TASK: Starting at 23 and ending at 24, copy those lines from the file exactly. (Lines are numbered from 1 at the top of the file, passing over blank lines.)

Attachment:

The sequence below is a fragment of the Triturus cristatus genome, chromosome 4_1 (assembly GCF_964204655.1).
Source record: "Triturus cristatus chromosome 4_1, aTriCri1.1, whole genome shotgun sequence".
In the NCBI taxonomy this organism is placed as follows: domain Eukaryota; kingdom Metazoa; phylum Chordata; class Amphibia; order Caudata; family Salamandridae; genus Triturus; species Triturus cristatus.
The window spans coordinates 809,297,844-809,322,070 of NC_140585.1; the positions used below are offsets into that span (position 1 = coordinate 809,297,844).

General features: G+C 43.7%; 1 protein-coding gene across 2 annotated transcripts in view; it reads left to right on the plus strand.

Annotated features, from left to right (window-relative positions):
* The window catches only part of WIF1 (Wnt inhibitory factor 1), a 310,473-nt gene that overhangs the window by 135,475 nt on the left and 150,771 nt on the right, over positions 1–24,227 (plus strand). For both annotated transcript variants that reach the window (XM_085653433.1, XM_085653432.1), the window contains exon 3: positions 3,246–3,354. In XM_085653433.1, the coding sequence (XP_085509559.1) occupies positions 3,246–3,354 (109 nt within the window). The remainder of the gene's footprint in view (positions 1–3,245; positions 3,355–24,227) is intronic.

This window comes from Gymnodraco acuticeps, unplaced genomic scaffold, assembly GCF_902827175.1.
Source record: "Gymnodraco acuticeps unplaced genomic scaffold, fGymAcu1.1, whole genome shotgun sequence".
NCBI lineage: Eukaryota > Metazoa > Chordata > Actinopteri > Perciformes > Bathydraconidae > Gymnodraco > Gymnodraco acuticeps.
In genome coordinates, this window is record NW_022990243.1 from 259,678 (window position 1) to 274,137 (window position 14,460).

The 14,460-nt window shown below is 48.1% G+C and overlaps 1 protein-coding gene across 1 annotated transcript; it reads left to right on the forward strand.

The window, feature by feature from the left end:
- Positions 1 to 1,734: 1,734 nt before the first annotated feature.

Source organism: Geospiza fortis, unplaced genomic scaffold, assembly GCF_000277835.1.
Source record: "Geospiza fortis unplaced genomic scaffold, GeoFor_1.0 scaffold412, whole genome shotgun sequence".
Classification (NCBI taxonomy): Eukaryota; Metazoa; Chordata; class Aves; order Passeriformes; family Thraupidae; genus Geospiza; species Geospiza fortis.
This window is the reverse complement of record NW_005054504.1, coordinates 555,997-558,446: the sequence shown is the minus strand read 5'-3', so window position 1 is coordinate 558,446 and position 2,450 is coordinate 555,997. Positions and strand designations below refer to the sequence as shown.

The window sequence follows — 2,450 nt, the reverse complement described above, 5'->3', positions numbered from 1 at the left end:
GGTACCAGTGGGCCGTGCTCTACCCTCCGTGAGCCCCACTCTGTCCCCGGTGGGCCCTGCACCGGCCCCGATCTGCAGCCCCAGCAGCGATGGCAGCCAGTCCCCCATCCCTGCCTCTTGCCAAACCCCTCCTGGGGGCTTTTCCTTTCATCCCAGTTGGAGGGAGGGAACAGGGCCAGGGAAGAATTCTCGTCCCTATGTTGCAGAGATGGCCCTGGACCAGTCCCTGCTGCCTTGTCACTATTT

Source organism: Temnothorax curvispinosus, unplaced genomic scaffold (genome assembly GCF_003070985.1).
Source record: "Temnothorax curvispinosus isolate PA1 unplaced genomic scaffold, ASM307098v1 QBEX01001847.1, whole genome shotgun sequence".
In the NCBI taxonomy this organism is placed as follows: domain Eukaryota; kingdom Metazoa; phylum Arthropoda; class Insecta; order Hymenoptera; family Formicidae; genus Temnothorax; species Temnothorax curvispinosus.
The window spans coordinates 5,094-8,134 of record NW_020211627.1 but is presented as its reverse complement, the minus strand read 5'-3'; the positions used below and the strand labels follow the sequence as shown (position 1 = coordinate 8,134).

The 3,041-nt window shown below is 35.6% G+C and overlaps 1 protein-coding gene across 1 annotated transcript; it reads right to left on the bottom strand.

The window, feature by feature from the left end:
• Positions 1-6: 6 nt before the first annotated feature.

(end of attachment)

In the NCBI taxonomy this organism is placed as follows: domain Eukaryota; kingdom Metazoa; phylum Arthropoda; class Insecta; order Hymenoptera; family Formicidae; genus Temnothorax; species Temnothorax curvispinosus.
The window spans coordinates 5,094-8,134 of record NW_020211627.1 but is presented as its reverse complement, the minus strand read 5'-3'; the positions used below and the strand labels follow the sequence as shown (position 1 = coordinate 8,134).